Shannon Hill, Auburn Twp. - Theode Gardner, mailcarrier on route 3, met with what might have been a serious accident last Wednesday, when making his trip going round the rocks near Clara Cole's house. He thought to drive through a snow bank and it being too hard to cut through upset the cart and Mr. Gardner, horse, cart and all went over the bank and landed on the road below, but luckily neither he nor the horse were hurt, only breaking the end off one thill of the cart.
Bridgewater Twp. - Ice cutting has still been continued this week, after a few days cessation, owing to the warm period. Large quantities have been shipped from Post's Pond over the Lehigh Valley, as high as 16 carloads being shipped out in a single day. Cars were also run into Harrington's switch and ice shipped from Lake Montrose, with the result that large forces of men have been given considerable employment the past few weeks. The ice is clear and of good quality, being nearly a foot in thickness. The large Hoyt barn on the shores of the lake has been filled with ice and considerable "stacked."
Herrick Centre - The community was entertained at a reception on Friday evening last in the basement of the school house, the proceeds of which was for the benefit of the grange at Herrick Centre, newly organized. People from Burnwood, Tresco and Carbondale were present.
Uniondale - Leon Sheibly has sold about $100 worth of furs this winter. Leon is the best trapper in this section of woods and he trims the boys at checkers.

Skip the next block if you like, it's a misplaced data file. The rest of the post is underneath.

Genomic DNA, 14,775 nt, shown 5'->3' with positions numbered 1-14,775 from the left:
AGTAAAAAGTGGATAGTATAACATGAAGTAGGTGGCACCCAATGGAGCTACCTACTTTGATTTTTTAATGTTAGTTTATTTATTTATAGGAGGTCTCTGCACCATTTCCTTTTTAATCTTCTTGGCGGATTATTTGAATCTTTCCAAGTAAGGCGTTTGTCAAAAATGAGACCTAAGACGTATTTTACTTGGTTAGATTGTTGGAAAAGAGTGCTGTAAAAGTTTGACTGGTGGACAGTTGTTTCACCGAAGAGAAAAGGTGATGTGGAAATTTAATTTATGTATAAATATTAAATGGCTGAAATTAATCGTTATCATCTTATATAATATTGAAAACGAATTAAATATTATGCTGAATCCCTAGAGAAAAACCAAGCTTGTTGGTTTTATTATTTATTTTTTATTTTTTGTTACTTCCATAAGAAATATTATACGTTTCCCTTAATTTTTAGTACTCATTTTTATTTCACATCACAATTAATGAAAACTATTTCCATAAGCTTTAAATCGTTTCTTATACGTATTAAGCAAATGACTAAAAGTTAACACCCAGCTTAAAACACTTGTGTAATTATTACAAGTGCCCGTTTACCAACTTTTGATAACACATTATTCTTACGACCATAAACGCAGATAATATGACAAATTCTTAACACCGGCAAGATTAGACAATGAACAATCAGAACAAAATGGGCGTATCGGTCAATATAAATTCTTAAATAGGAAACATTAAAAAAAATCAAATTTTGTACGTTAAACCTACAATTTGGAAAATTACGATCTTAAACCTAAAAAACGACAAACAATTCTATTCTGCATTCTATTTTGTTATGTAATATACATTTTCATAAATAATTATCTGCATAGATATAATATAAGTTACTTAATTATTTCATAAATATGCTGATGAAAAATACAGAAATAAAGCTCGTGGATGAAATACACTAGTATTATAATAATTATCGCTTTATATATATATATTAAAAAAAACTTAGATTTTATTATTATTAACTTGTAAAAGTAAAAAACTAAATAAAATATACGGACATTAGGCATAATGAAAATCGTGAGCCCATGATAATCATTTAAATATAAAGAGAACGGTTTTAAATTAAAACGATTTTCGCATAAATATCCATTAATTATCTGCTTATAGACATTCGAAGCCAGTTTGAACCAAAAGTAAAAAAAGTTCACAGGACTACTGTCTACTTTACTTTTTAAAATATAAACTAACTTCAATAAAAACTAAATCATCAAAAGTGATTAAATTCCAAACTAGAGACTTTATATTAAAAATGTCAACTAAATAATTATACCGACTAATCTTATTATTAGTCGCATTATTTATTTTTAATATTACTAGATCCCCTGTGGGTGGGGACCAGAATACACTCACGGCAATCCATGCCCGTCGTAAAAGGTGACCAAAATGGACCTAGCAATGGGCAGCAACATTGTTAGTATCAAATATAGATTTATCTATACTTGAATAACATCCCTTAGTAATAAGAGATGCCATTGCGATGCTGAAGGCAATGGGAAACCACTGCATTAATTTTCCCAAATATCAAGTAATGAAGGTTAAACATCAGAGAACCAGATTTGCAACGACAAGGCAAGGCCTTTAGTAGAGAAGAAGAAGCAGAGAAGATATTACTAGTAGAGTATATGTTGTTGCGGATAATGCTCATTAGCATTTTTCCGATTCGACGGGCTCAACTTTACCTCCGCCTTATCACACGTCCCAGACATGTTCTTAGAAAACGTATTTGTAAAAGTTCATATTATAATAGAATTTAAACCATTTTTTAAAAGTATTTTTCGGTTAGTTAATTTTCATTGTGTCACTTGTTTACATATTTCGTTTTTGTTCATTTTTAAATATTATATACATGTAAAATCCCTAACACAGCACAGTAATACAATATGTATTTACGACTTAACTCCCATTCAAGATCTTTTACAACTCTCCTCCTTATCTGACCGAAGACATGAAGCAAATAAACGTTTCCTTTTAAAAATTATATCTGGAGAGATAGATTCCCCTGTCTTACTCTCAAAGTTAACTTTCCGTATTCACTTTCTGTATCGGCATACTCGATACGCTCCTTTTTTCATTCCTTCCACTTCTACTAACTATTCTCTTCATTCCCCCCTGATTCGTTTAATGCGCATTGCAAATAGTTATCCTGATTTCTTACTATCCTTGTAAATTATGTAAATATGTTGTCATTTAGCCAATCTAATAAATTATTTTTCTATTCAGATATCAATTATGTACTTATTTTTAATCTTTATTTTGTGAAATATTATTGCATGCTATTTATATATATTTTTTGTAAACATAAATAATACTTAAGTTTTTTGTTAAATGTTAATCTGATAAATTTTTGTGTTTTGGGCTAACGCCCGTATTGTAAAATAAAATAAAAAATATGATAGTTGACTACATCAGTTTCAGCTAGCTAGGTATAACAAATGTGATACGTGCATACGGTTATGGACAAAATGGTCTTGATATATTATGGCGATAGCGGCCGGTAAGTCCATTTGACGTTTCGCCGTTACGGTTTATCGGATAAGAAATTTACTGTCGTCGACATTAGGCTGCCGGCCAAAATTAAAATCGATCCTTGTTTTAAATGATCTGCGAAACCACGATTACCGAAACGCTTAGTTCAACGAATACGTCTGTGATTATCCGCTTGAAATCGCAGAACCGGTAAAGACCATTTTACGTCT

Lenoxville - Prospects are that we will soon boast of an Athletic Club with Dr. Saxer, of Fleetville, as leader.
Crystal Lake - Stephen Smiley was before Squire Bell, Saturday, charged by A.L. Gurney, of Carbondale, with cruelty to animals. The prosecutor alleged that Smiley drove an old and decrepit horse and that after it had fallen under its load, he left it neglected for some time on the road near Uniondale. Smiley claimed that he went for help. He paid the costs and was allowed to depart.
Montrose - Even this early in the season city people are beginning to inquire for board the coming summer-that is, all who did not make arrangements upon leaving last summer for the coming season. Some boarding places have booked visitors to such an extent that if requested to furnish board for parties, reply something after this style: "We can make room for three the last two weeks of June; two the first week in August; four the second week in September, etc." Montrose never has any trouble to fill its hotels and houses during the summer. AND Announcement is made of the coming marriage of Miss Ella Cuff of Wilkes-Barre and Mr. Jesse Thompson of Montrose. The ceremony will take place in Zion African Methodist Episcopal church in this place on April 14.
News Briefs - Maple syrup from the 'first runs' has been selling on the street the past week at from $1.10 to $1.20 per gallon, according to quality. The quality seems to be all right this season. AND The speed limit of automobiles will be increased to 24 miles an hour on suburban and country roads and 15 miles in towns with consequent increase in danger to life and also in damages to roads which you must pay, unless you use your personal influence at once upon your Representative to oppose Senate Bill No. 85 now in the House.